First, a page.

I still remember many of my teachers from my high school days, and each had a different style for managing the classroom. One older teacher was the old-school, strict disciplinarian type, a real stickler for the rules. You couldn’t so much as whisper in her classroom without incurring her wrath. (I remember being the focus of many of her reprimands over the course of that year.)
Another teacher was a young guy right out of college, trying to make his way through those first years of teaching. He was mostly worried about being the “cool” guy and wanted the students to like him. Needless to say, we often took advantage of the long leash we were given.
Looking back now, I realize neither environment was conducive to optimal learning. In the strict environment, I didn’t feel I could be creative, and I usually resented anything the teacher said to me. In the latter, the class was more about freedom and having fun, but I’m not sure how much we actually retained at the end of the day.
For safety professionals on the job site, a similar issue of balance is always a challenge. In my experience, the best ones know just where that happy medium lies.
Good cop or bad cop?
The “safety police” vs. the “safety counselor.” The guy who orders strict, draconian safety policies vs. the laid-back monitor who wants to be everyone’s friend. In truth, a safety professional must have qualities of both.
The strength of a safety professional lies in his or her ability to know and understand what’s acceptable in the industry, and what will work for the company, its workers and its culture to develop and maintain an effective and efficient safety and health program.
The safety professional must know and understand that each company, industry and location is different. What works at one company may not work at another, and what works at one office or location may be unsuitable at the office in a neighboring state. I’m grateful we have Travis Miller, IEC’s Safety Manager, on the team because he realizes the importance of identifying the strengths and weaknesses of each group and recognizing that each one may be at different levels – with unique hazards and challenges – in relation to safety and health.
Understanding your audience
Like almost everything in life, most of it comes down to proper communication. The safety professional should use whatever means necessary to ensure proper communication with employees at all levels through effective training, safety briefings, safety committee meetings and other methods. And it all hinges on how effective the safety professional can communicate with workers on the job site, says Patrick Genovese, risk management coordinator for DuPage County, Ill., in Safety+Health Magazine:
“The safety professional must act as an educator; must look upon the employees as students. [Employees] are expected to perform their specific task that the safety professional may or may not be able to perform themselves. It’s the safety professional’s job to analyze that task and educate the employee on how to perform the task safely. And to do that, they can never, ever talk down to an employee—never.”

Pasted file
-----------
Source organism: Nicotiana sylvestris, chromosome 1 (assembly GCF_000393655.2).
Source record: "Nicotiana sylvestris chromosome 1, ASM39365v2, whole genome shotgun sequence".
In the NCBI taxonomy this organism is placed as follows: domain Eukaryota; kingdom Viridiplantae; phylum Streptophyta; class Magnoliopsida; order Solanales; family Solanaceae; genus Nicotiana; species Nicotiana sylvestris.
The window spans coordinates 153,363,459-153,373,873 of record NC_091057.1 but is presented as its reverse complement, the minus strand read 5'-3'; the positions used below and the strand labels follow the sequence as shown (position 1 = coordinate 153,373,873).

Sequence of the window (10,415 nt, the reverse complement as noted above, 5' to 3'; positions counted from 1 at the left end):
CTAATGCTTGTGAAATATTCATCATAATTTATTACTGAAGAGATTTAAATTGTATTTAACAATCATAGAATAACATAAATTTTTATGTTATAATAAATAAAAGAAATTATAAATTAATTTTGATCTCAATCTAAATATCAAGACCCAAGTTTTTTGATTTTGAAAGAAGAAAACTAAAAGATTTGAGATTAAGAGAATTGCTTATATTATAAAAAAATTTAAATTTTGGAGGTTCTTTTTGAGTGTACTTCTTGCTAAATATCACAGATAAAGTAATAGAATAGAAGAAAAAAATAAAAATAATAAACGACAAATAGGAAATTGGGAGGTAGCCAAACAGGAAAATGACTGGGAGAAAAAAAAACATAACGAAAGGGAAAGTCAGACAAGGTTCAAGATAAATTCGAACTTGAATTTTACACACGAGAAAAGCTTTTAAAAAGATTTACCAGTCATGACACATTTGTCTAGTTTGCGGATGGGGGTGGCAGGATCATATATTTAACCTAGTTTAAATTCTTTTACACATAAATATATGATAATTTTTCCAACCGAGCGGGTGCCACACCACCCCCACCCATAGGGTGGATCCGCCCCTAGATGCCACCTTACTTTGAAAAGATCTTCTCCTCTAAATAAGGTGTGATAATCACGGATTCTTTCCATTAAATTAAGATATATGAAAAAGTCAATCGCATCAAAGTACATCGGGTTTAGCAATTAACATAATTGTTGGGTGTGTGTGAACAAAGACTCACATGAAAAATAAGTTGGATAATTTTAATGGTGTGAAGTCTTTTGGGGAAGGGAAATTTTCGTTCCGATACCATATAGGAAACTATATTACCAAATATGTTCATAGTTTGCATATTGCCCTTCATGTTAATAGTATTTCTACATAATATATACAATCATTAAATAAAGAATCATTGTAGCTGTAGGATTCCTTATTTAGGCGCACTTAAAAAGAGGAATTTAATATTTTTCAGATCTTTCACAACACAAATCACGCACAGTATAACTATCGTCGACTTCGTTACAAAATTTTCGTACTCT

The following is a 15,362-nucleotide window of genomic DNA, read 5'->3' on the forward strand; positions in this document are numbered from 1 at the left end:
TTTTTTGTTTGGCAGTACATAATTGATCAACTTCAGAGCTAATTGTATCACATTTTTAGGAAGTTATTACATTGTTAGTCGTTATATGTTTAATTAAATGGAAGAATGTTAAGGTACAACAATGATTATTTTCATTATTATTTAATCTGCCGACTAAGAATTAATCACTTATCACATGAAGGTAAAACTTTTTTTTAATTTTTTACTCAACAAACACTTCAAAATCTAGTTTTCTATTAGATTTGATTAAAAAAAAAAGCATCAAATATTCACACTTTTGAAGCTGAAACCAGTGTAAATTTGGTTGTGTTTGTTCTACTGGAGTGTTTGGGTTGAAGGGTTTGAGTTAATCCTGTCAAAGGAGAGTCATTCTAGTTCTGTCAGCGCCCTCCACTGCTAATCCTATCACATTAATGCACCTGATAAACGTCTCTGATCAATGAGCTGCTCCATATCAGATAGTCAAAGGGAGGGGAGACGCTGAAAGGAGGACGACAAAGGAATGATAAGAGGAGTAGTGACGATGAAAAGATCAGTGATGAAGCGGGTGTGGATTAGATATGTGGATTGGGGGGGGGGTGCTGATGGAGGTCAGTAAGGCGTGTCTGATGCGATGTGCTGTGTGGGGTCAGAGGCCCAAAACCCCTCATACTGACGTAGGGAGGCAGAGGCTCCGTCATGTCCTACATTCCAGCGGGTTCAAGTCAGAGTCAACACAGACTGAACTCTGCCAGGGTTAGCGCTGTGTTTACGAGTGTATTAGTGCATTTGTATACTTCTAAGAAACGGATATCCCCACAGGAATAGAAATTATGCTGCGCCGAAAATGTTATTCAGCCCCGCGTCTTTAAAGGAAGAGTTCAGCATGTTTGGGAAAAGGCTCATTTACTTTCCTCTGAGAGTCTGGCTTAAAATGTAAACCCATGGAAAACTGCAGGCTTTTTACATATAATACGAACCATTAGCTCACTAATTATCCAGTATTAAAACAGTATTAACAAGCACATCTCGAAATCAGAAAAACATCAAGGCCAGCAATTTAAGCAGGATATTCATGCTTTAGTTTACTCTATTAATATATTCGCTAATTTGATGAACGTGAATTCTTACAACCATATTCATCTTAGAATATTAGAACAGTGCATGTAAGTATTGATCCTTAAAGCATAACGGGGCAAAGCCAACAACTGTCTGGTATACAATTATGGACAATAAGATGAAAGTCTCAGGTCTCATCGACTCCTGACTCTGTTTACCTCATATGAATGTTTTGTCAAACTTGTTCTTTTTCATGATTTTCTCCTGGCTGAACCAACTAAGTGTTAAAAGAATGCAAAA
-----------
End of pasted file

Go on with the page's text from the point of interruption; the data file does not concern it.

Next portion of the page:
Most important, you need buy-in from everyone on the job, so be sure all groups are properly informed of safety-related plans and procedures to encourage participation at all levels. Everyone on the job site should be able to easily understand the correlation between the safety hazards and the consequences of how it will affect the worker. After all, what seems simple and obvious to the safety professional may not be to the workers. By taking the time to explain and communicate information effectively – even if it means repeating information and using different methods – you’ll ensure understanding of the level of seriousness.
Of course, employees must also feel comfortable approaching the safety professional. One of Travis’ strengths is his open-door policy. He never micro-manages our team and trusts them to do the job within their groups. Safety professionals should offer guidance and suggestions about safe work practices when and where appropriate—being firm when necessary but also patient, professional and polite at all times.
The cornerstone of safety
The safety professional doesn’t have an easy job, but the most successful companies across the country have all learned to maintain that essential balance on the job site, which allows them to uphold a high standard of safety while also understanding the dynamics of each crew, location and project.
If only all my high school teachers could have been like that…
Nilson Goes serves as the chief of operations and general manager at IEC. How do you best maintain a high standard of safety on each project? Share your thoughts on our Facebook page or tweet them @IEC_KC.